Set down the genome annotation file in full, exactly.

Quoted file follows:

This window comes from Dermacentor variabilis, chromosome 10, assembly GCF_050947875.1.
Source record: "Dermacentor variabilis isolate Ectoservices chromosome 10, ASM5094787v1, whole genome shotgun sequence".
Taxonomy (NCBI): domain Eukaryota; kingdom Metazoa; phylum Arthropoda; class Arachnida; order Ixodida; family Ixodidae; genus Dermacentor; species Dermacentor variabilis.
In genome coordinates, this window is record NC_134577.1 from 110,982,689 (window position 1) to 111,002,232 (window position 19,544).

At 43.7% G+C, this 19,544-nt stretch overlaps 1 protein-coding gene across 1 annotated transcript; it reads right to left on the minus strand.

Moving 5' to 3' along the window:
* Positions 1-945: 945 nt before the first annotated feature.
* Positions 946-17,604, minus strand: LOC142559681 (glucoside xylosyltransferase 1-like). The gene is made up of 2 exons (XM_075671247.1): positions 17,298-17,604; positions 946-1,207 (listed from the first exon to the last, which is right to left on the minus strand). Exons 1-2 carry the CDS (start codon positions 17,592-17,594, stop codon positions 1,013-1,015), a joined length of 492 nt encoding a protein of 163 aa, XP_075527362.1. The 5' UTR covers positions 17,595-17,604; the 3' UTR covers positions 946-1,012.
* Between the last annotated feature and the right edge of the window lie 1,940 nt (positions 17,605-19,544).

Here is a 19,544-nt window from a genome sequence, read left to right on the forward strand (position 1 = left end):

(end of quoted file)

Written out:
This window comes from Dermacentor variabilis, chromosome 10, assembly GCF_050947875.1.
Source record: "Dermacentor variabilis isolate Ectoservices chromosome 10, ASM5094787v1, whole genome shotgun sequence".
Taxonomy (NCBI): domain Eukaryota; kingdom Metazoa; phylum Arthropoda; class Arachnida; order Ixodida; family Ixodidae; genus Dermacentor; species Dermacentor variabilis.
In genome coordinates, this window is record NC_134577.1 from 110,982,689 (window position 1) to 111,002,232 (window position 19,544).

At 43.7% G+C, this 19,544-nt stretch overlaps 1 protein-coding gene across 1 annotated transcript; it reads right to left on the minus strand.

Moving 5' to 3' along the window:
* Positions 1-945: 945 nt before the first annotated feature.
* Positions 946-17,604, minus strand: LOC142559681 (glucoside xylosyltransferase 1-like). The gene is made up of 2 exons (XM_075671247.1): positions 17,298-17,604; positions 946-1,207 (listed from the first exon to the last, which is right to left on the minus strand). Exons 1-2 carry the CDS (start codon positions 17,592-17,594, stop codon positions 1,013-1,015), a joined length of 492 nt encoding a protein of 163 aa, XP_075527362.1. The 5' UTR covers positions 17,595-17,604; the 3' UTR covers positions 946-1,012.
* Between the last annotated feature and the right edge of the window lie 1,940 nt (positions 17,605-19,544).

Here is a 19,544-nt window from a genome sequence, read left to right on the forward strand (position 1 = left end):